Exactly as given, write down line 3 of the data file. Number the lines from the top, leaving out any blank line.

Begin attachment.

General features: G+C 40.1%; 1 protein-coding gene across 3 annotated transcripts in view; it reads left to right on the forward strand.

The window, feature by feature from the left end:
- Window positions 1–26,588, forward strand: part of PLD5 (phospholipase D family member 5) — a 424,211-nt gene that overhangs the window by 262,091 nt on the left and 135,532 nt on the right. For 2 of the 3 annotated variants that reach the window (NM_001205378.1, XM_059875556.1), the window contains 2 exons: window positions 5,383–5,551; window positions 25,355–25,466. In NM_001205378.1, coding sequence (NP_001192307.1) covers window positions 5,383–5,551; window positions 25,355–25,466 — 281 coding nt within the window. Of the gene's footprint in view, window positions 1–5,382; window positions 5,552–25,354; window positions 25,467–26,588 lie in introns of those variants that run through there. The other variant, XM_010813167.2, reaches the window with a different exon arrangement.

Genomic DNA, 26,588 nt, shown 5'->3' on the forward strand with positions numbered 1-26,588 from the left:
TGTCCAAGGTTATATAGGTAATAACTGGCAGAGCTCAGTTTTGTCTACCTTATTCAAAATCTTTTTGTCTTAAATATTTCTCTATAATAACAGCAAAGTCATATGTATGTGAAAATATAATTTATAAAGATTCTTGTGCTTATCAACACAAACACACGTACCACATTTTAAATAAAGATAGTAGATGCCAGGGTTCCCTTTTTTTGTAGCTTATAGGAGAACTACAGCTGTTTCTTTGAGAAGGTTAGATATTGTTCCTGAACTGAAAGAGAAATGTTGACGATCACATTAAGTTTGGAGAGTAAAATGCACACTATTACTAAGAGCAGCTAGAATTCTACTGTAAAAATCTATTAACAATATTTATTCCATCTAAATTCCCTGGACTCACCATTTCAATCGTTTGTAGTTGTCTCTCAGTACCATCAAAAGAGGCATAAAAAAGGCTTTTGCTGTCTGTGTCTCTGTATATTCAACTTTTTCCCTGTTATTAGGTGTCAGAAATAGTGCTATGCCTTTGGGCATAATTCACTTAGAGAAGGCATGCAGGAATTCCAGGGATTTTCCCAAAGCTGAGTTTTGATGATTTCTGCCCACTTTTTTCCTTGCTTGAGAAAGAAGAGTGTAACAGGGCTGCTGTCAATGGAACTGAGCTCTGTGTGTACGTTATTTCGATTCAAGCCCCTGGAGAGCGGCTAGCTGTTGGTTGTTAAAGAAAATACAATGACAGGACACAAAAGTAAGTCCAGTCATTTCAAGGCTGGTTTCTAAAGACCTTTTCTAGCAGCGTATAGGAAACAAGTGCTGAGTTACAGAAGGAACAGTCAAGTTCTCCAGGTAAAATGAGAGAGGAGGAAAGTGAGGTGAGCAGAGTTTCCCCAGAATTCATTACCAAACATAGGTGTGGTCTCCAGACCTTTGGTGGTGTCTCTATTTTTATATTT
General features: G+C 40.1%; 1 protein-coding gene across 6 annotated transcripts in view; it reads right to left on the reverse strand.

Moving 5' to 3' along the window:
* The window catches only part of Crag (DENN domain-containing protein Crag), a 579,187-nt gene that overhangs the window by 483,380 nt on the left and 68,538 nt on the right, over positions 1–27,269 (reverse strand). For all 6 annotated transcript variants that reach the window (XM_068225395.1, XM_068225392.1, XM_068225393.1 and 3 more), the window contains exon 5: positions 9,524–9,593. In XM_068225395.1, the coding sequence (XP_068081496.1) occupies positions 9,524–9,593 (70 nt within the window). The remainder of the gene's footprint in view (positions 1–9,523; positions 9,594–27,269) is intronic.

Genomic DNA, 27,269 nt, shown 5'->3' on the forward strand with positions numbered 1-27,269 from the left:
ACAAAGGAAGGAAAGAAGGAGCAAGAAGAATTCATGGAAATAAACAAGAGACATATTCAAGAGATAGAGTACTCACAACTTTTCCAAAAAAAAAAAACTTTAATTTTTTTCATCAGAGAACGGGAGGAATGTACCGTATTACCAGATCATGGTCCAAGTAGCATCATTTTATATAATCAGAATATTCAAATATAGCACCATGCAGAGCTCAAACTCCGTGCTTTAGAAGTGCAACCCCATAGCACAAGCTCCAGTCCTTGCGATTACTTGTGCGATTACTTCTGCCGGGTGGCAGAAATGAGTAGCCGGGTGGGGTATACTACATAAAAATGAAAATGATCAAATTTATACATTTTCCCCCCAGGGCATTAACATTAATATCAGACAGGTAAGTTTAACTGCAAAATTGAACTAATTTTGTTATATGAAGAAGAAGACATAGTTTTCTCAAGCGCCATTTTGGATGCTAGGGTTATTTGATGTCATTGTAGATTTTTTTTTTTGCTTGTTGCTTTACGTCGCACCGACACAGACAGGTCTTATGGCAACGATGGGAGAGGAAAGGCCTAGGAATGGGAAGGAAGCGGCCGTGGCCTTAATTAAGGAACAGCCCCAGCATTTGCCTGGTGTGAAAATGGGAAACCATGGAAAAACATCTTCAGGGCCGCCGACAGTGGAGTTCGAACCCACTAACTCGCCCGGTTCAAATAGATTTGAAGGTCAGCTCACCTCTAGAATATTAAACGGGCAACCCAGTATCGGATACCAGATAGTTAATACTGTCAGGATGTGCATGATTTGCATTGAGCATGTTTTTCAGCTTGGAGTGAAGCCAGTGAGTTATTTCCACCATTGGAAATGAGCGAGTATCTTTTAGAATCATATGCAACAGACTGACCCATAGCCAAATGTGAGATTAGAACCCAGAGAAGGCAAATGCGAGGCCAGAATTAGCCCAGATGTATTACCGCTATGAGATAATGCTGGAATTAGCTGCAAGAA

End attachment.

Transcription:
- Window positions 1–26,588, forward strand: part of PLD5 (phospholipase D family member 5) — a 424,211-nt gene that overhangs the window by 262,091 nt on the left and 135,532 nt on the right. For 2 of the 3 annotated variants that reach the window (NM_001205378.1, XM_059875556.1), the window contains 2 exons: window positions 5,383–5,551; window positions 25,355–25,466. In NM_001205378.1, coding sequence (NP_001192307.1) covers window positions 5,383–5,551; window positions 25,355–25,466 — 281 coding nt within the window. Of the gene's footprint in view, window positions 1–5,382; window positions 5,552–25,354; window positions 25,467–26,588 lie in introns of those variants that run through there. The other variant, XM_010813167.2, reaches the window with a different exon arrangement.